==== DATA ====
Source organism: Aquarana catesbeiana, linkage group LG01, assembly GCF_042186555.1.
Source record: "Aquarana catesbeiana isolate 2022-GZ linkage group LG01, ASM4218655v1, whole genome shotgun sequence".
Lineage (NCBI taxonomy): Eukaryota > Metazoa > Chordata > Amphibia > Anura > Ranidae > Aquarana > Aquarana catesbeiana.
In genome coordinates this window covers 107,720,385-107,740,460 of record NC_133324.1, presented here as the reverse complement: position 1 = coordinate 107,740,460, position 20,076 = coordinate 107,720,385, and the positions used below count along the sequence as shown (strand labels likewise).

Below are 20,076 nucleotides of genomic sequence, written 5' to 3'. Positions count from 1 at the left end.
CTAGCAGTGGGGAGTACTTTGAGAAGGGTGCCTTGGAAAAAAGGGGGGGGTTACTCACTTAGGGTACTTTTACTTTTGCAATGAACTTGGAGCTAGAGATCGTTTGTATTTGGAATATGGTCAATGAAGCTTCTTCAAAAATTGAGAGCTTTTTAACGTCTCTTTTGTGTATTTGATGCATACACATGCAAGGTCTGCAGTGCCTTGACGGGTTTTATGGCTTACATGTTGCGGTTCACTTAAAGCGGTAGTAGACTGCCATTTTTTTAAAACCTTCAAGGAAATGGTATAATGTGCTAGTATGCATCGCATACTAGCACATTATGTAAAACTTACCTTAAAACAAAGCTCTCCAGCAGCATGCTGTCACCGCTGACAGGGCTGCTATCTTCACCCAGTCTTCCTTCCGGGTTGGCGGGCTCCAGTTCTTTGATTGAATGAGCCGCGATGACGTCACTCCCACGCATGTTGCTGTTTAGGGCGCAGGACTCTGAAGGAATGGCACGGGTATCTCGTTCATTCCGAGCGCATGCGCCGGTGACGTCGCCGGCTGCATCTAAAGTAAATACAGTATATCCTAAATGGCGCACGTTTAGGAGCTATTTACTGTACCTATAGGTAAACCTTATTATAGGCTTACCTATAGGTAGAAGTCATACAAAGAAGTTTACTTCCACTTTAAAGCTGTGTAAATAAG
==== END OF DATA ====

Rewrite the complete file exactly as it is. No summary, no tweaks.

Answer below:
Source organism: Aquarana catesbeiana, linkage group LG01, assembly GCF_042186555.1.
Source record: "Aquarana catesbeiana isolate 2022-GZ linkage group LG01, ASM4218655v1, whole genome shotgun sequence".
Lineage (NCBI taxonomy): Eukaryota > Metazoa > Chordata > Amphibia > Anura > Ranidae > Aquarana > Aquarana catesbeiana.
In genome coordinates this window covers 107,720,385-107,740,460 of record NC_133324.1, presented here as the reverse complement: position 1 = coordinate 107,740,460, position 20,076 = coordinate 107,720,385, and the positions used below count along the sequence as shown (strand labels likewise).

Below are 20,076 nucleotides of genomic sequence, written 5' to 3'. Positions count from 1 at the left end.
CTAGCAGTGGGGAGTACTTTGAGAAGGGTGCCTTGGAAAAAAGGGGGGGGTTACTCACTTAGGGTACTTTTACTTTTGCAATGAACTTGGAGCTAGAGATCGTTTGTATTTGGAATATGGTCAATGAAGCTTCTTCAAAAATTGAGAGCTTTTTAACGTCTCTTTTGTGTATTTGATGCATACACATGCAAGGTCTGCAGTGCCTTGACGGGTTTTATGGCTTACATGTTGCGGTTCACTTAAAGCGGTAGTAGACTGCCATTTTTTTAAAACCTTCAAGGAAATGGTATAATGTGCTAGTATGCATCGCATACTAGCACATTATGTAAAACTTACCTTAAAACAAAGCTCTCCAGCAGCATGCTGTCACCGCTGACAGGGCTGCTATCTTCACCCAGTCTTCCTTCCGGGTTGGCGGGCTCCAGTTCTTTGATTGAATGAGCCGCGATGACGTCACTCCCACGCATGTTGCTGTTTAGGGCGCAGGACTCTGAAGGAATGGCACGGGTATCTCGTTCATTCCGAGCGCATGCGCCGGTGACGTCGCCGGCTGCATCTAAAGTAAATACAGTATATCCTAAATGGCGCACGTTTAGGAGCTATTTACTGTACCTATAGGTAAACCTTATTATAGGCTTACCTATAGGTAGAAGTCATACAAAGAAGTTTACTTCCACTTTAAAGCTGTGTAAATAAG